AI and the Law: A New Era in the Justice System?

SCO takes a glance into the use of AI in legal spaces around the world.

‘Technology is here to stay for the future, forever’ stated CJI D.Y. Chandrachud while hearing a plea seeking virtual hearings to be declared as a fundamental right earlier this month. The CJI’s words paint an ambitious picture of his attempt to modernise the Indian legal landscape with technology. 

On February 21st, 2023, CJI Chandrachud introduced his most recent Artificial Intelligence(AI) aided initiative—live transcription of Constitution Bench proceedings. The transcriptions project follows other AI-aided initiatives such as SUPACE (2021) and judgement translations (2019). 

India is not alone in embracing technology to develop a more efficient legal system. Other countries have also introduced novel ways of using AI within their Courts. Let’s take a look at what these are!

From Research to Predictive Analysis: USA

The United States has implemented several initiatives that utilize AI for a host of purposes geared towards optimising the delivery of justice. In addition to research tools, some Courts in the US use AI to help judges make fair and unbiased decisions.  AI algorithms analyze data and predict the outcome of a case.

AI-powered tools such as COMPAS (Correctional Offender Management Profiling for Alternative Solutions) also assist judges in risk assessment. These tools use machine learning algorithms to analyze various factors, such as criminal history, social and economic background, and mental health and predict the likelihood of recidivism. Moreover, the US Sentencing Commission uses AI to develop and implement sentencing guidelines to help judges determine fair and consistent punishment for different crimes. 

The US Court System has also developed chatbots that provide information to the public. These virtual assistants can answer common questions about court procedures, schedules, and other topics, reducing the workload of court staff and improving access to information for the public.

The ‘Smart Court’ System: China

China has been working on integrating AI into its courtrooms since 1990. The finest example of this is the ‘Smart Court system‘. The Smart Court system connects to the desktop of every working judge in China and uses AI to help them with case analysis and decision-making. The internal system can analyze data from past cases to help judges identify relevant laws and precedents, and even suggest sentences based on similar cases.

In addition to the Smart Court system, Chinese courts also use AI to help with legal research. For example, the Supreme People’s Court of China has developed an AI-powered legal research platform called China Judgements Online’ that allows judges to quickly search for and access relevant legal documents.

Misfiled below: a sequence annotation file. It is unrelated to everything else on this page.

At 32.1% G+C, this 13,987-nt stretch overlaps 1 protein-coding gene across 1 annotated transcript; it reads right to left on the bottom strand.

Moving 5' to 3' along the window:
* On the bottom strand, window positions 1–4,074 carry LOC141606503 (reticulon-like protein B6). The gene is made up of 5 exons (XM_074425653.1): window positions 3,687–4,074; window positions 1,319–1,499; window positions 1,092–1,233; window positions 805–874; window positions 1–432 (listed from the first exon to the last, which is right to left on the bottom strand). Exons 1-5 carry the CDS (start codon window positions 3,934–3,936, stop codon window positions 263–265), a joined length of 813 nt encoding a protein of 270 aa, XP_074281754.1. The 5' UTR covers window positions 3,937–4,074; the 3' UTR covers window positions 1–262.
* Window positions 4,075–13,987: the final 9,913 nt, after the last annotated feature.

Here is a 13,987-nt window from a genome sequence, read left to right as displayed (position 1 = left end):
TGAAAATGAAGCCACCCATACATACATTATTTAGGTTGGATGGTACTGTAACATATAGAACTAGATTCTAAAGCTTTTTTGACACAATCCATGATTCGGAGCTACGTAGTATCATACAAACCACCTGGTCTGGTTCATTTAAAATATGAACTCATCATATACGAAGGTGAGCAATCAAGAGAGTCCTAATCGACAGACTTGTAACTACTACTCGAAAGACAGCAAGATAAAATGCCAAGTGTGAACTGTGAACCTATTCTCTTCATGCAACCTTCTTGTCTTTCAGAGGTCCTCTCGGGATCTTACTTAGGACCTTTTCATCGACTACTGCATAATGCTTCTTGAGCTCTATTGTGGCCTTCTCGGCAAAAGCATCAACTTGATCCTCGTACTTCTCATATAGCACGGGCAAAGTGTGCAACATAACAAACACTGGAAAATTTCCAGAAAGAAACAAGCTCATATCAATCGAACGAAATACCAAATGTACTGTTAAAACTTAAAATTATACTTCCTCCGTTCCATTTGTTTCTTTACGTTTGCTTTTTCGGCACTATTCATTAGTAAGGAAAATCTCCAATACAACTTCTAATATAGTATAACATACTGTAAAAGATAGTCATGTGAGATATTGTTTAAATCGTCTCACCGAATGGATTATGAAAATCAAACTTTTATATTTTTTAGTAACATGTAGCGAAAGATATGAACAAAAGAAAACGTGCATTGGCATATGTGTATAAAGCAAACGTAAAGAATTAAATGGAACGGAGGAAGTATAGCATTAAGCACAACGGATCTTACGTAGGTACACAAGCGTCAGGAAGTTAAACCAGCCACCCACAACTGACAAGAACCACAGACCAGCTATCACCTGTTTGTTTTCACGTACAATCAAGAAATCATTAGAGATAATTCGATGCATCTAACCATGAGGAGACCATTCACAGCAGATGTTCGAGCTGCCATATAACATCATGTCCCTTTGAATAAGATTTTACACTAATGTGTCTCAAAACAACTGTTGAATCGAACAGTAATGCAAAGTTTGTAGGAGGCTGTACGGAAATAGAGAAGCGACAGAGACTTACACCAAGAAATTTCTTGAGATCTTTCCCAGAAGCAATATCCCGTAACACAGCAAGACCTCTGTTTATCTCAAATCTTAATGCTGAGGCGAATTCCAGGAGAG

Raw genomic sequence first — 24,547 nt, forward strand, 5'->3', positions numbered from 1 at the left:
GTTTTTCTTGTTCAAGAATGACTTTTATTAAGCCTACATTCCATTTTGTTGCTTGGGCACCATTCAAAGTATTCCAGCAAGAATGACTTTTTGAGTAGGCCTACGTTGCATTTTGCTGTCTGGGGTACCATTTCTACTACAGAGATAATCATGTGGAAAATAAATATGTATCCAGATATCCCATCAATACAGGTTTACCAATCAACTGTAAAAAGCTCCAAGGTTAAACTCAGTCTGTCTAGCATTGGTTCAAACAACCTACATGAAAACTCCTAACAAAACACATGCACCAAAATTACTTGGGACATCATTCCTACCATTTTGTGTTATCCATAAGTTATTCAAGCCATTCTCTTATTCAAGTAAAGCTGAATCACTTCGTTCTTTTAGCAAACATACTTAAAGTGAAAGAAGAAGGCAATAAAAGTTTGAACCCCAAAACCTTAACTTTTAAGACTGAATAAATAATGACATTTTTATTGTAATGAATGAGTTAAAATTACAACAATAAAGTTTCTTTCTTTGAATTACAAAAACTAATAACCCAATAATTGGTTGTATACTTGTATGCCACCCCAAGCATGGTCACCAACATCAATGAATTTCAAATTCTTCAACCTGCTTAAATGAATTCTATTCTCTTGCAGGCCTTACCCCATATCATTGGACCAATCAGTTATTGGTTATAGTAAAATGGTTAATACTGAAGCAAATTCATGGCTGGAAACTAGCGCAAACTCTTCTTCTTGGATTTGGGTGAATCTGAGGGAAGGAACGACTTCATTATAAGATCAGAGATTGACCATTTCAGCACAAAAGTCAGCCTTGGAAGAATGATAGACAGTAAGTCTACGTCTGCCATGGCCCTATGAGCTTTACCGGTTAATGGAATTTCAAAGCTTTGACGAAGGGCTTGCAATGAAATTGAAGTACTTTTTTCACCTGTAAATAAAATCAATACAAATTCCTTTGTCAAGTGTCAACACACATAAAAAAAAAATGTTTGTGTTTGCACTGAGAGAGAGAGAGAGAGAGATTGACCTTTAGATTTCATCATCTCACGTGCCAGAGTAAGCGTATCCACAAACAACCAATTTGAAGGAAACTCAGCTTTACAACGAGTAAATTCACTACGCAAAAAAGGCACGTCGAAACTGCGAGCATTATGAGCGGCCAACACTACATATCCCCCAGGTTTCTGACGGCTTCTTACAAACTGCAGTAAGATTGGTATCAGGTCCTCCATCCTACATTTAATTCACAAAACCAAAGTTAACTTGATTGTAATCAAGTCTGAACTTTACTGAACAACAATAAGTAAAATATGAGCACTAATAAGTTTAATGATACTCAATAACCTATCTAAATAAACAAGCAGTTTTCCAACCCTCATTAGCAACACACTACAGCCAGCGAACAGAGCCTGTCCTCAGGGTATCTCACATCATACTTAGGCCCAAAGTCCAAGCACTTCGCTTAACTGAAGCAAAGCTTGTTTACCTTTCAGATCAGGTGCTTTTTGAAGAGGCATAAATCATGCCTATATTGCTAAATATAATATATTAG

The Digital Case System: UK

The ‘Digital Case System’ (DCS) is an electronic platform that the United Kingdom’s Ministry of Justice introduced in 2020 to manage cases in the Crown Court. Designed to improve the efficiency and effectiveness of the criminal justice system in England and Wales, the DCS enables judges, lawyers, and other court staff to manage cases digitally, from start to finish.

The DCS serves two primary functions: it allows cases filed to be accessed and updated in real-time, and it enables remote participation in court proceedings. Additionally, the system allows parties to submit evidence and documents digitally,  reducing the amount of paper used in court proceedings. The Ethics Committee of the UK Bar Council issues guidelines from time to time in order to help practising criminal law barristers across the country to access the online portal. 

The ChatGPT Judgement: Colombia

Recently, Justice Juan Manuel Padilla, a Columbian judge, used the AI application ChatGPT to deliver a Judgement. He was dealing with a case concerning insurance claims for an autistic child. In his Judgement, Justice Padilla included his conversation where he asked the ChatGPT bot ‘is an autistic minor exonerated from paying fees for their therapies?’ and the AI gave him an answer he agreed with. He, therefore, passed the Judgment that according to the laws of Colombia, an autistic child was exempted from paying fees for their therapies. Judge Padilla also stated that the use of AI does not replace judges as thinking beings.

AI in the Legal Space: Is It Here To Stay?

The use of AI in legal courts around the world has been expanding exponentially, with newer developments emerging on a daily basis. So much so that UNESCO has launched an entire course on ‘AI and the Rule of Law’ designed to educate lawyers, policymakers, academics, and students about the latest digital AI trends and the adoption practices in justice systems.

On the other hand, the use of AI in the legal space is not without opposition. For instance, earlier this year, Joshua Browder, the founder of the DoNotPay application, was forced to halt the project introducing the world’s first AI lawyer, which could take on human clients and argue in court. Browder alleged that he received multiple threats from different prosecutors over the legality of the project. 

Nonetheless, with all these developments happening globally, it will be exciting to see how the interplay between law and AI will take shape.